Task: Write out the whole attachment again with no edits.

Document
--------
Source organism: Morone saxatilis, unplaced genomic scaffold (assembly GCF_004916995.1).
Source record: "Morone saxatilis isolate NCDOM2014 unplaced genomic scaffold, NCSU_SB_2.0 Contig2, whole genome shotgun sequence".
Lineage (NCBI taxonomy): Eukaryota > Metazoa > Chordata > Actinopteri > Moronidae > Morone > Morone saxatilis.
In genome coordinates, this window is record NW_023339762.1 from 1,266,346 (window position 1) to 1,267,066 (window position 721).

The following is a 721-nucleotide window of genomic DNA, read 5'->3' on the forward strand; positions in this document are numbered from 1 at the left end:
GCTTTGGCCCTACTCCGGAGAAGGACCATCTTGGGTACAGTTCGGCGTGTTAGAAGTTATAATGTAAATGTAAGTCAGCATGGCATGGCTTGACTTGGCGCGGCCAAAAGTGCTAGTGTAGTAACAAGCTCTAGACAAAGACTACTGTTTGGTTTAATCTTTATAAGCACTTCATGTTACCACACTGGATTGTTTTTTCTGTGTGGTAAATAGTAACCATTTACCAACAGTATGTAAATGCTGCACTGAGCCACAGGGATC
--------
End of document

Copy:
Source organism: Morone saxatilis, unplaced genomic scaffold (assembly GCF_004916995.1).
Source record: "Morone saxatilis isolate NCDOM2014 unplaced genomic scaffold, NCSU_SB_2.0 Contig2, whole genome shotgun sequence".
Lineage (NCBI taxonomy): Eukaryota > Metazoa > Chordata > Actinopteri > Moronidae > Morone > Morone saxatilis.
In genome coordinates, this window is record NW_023339762.1 from 1,266,346 (window position 1) to 1,267,066 (window position 721).

The following is a 721-nucleotide window of genomic DNA, read 5'->3' on the forward strand; positions in this document are numbered from 1 at the left end:
GCTTTGGCCCTACTCCGGAGAAGGACCATCTTGGGTACAGTTCGGCGTGTTAGAAGTTATAATGTAAATGTAAGTCAGCATGGCATGGCTTGACTTGGCGCGGCCAAAAGTGCTAGTGTAGTAACAAGCTCTAGACAAAGACTACTGTTTGGTTTAATCTTTATAAGCACTTCATGTTACCACACTGGATTGTTTTTTCTGTGTGGTAAATAGTAACCATTTACCAACAGTATGTAAATGCTGCACTGAGCCACAGGGATC